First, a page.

Grades are in from Las Vegas, where Brock Lesnar and Shane Carwin shook the cage at the MGM Grand Garden Arena in front of a sellout crowd.
Brock Lesnar: A+
Lesnar’s hype is the real deal. I figured the champion would fold at some point as Shane Carwin slugged away on the prone and bleeding fighter, but pure heart allowed Lesnar a fresh start against a gassed fighter in round two. Lesnar did what he does best and easily took his prey down, but the true surprise was the kata gatame that cemented his status as the sport’s top heavyweight.
Shane Carwin: B-
The first round went as many expected. Carwin used brute force to blow his opponent away, but obviously punched himself out in the assault. Carwin will be back. Add his first opponent to your prayer list.
Chris Leben: A-
Two wins over a pair of respected opponents in 14 days. Leben is tough as nails and showed a flair for the dramatic in his come-from-behind submission of a judo black belt in Yoshihiro Akiyama. Following the bout, the Oregonian voiced his desire to face Wanderlei Silva, whom Leben replaced on short notice at UFC 116. Silva testing Leben’s chin at break-neck pace? Sign me up.
Yoshihiro Akiyama: C
Was cruising on the Sherdog.com scorecard before massive fatigue set in entering the later stages of the slugfest. Akiyama nearly ended it in the first round from the top position, but was drawn into a firefight in rounds two and three that dashed his energy. The resting Akiyama tried to ride out the decision on the heels of a late third-frame takedown, but the fresher Leben was able to seize the moment.
George Sotiropoulos: B+
The product of Fisticuffs Gym continues to impress. 6-0 in the UFC and gutsy wins against two straight seasoned veterans means it’s time for Sotiropoulos to enter title discussion.
Chris Lytle: B+
How many times does Joe Rogan have to label Lytle’s submission game as underrated before people take notice? With 19 career submissions, the time to recognize Lytle for being more than a brawler is long past due.
Matt Brown: D+
The Cincinnati native followed a strong first-round performance with an embarrassing verbal-submission defeat in round two. Brown should find some solace once he realizes he’s not the first person Lytle has tapped from that ridiculously hard-to-defend position.
Kurt Pellegrino: C-
Oh so close. Pellegrino may have finished the Aussie had there been more time remaining in the final stanza, but “Batman” shouldn’t have put himself in such a disadvantageous position. In each round the takedowns came easy for Pellegrino, but he chose to execute them only in desperation mode following trouble on the feet. Back to the drawing board.
Stephan Bonnar: B
As one half of the duo that fought MMA’s most important bout back in 2005 on Spike TV against Forrest Griffin, it’s hard to believe that the biggest fight of Bonnar’s career stared him in the face at UFC 116, but it’s fact. The Carlson Gracie protégé was gazing down the barrel of a possible four-fight losing streak, and he desperately needed the win to continue on in the big leagues. Bonnar came through in the clutch with a manly performance that all but guaranteed his continued placement in the UFC’s light heavyweight division.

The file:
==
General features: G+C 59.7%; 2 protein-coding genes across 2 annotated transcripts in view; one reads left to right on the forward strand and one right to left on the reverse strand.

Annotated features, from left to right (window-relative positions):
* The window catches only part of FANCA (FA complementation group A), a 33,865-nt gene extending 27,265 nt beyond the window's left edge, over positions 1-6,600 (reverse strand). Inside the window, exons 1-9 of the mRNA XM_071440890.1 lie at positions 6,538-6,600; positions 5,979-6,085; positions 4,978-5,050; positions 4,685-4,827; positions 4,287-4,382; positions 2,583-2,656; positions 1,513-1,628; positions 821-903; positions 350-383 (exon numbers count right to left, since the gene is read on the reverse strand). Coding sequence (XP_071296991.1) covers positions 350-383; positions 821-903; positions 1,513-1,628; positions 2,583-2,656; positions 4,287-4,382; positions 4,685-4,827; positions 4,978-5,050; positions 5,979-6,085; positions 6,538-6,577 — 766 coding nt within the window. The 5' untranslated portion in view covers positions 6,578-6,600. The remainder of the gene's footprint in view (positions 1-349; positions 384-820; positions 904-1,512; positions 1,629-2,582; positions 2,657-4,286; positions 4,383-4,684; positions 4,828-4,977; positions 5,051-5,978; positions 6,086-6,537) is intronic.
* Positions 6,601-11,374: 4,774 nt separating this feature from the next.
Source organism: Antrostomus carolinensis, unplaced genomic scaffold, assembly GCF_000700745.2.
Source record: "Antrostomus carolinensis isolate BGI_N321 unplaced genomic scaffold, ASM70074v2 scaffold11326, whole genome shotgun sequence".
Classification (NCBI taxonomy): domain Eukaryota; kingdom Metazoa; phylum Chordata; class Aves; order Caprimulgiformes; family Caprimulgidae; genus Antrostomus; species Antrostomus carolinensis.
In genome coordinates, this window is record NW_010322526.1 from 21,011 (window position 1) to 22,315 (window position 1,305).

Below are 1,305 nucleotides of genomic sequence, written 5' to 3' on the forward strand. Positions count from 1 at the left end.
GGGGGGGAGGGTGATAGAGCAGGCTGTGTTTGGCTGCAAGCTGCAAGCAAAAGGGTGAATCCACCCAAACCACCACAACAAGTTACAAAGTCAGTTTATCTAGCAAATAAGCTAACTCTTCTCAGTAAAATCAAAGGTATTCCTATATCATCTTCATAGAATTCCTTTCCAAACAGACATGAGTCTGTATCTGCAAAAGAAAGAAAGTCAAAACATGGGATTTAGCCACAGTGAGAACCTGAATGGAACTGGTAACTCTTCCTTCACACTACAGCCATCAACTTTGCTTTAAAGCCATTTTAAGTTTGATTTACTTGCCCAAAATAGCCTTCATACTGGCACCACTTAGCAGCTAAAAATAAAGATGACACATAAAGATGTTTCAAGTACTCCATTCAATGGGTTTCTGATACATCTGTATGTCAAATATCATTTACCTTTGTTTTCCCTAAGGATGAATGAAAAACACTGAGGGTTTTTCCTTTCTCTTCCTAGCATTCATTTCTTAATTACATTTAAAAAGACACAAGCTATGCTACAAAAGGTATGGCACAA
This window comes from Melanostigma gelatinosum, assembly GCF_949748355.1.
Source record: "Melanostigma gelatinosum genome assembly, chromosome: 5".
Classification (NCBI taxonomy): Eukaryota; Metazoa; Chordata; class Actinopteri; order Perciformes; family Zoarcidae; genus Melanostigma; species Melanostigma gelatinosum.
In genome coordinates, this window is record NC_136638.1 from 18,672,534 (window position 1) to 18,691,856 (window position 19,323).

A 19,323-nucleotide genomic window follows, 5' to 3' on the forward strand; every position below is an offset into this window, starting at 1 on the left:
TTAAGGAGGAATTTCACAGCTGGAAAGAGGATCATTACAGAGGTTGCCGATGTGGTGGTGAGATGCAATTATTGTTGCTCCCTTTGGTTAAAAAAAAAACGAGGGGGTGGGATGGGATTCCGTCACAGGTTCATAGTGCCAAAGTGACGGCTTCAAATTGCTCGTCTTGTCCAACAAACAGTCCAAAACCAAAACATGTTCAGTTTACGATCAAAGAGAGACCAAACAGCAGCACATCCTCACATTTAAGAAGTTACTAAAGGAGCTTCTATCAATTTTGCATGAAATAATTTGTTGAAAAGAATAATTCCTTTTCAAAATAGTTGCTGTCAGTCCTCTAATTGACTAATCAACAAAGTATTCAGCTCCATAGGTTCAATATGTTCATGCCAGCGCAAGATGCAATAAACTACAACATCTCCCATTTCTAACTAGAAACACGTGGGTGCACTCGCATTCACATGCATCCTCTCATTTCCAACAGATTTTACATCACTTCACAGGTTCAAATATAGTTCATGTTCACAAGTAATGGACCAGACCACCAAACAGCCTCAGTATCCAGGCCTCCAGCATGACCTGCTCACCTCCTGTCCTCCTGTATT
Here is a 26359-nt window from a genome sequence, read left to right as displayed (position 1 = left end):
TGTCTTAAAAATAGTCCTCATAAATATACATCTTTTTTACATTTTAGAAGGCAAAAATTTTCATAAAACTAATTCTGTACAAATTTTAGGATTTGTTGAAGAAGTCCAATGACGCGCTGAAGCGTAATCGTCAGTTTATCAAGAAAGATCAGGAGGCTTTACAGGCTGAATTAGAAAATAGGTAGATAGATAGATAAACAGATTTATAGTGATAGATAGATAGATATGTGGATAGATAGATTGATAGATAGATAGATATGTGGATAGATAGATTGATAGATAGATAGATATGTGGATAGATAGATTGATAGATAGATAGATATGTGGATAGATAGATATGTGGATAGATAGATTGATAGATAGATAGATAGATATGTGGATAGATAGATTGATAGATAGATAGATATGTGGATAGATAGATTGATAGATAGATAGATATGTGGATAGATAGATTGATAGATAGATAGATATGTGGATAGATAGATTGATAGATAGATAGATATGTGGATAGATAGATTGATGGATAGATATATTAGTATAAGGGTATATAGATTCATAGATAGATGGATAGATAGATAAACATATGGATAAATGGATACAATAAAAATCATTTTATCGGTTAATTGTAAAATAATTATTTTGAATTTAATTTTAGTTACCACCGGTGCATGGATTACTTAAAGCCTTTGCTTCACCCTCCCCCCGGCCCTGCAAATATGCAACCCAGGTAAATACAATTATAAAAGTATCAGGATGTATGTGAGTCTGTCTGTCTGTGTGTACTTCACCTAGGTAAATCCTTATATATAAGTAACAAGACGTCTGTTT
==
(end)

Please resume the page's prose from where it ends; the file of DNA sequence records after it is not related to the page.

Krzysztof Soszynski: C-
After cruising in the first round, it appeared that Soszynski’s conditioning failed him in round two.
Brendan Schaub: A
Now two lightning-quick finishes removed from his knockout loss to Roy Nelson, Schaub is starting to look like the fighter we expected to see when he took to “The Ultimate Fighter” house.
Chris Tuchscherer: F
Lost in just over a minute and dropped his UFC record to 1-2 in the process. Having now been less than impressive in all three of his Octagon appearances, I’d be quite surprised if his next bout isn’t a do-or-die proposition with the promotion. He’ll be fortunate if he even gets a final opportunity.
Gerald Harris: B+
Harris showed a well-balanced game against a respected newcomer and ran his streak of captivating knockouts to three straight with a delicious slam of Dave Branch. The Sooner is now prime for a stiffer test against an experienced middleweight in his next contest.
Dave Branch: C-
It was a tough task to face in his UFC debut, but Branch hung right in there before being put to sleep by a hard slam in the final period. Had the Renzo Gracie black belt not jumped to pull guard against the fence, it’s likely that the duel would have gone the distance.
Ricardo Romero: C
Romero made the big jump from the Ring of Combat circuit (home to all of his first 11 professional bouts) to the Octagon, but it was far from a seamless transition. The New Jersey native took a beating before getting the best of an awful display of grappling from both fighters. A win is a win, but more was expected from the prospect in his UFC debut.
Seth Petruzelli: D
“The Silverback” got off to a fast start, and then fizzled down the stretch to succumb to the rare straight-armbar finish. Now 0-3 in the UFC, one would have to wonder if the Floridian has fought his last bout on the big stage.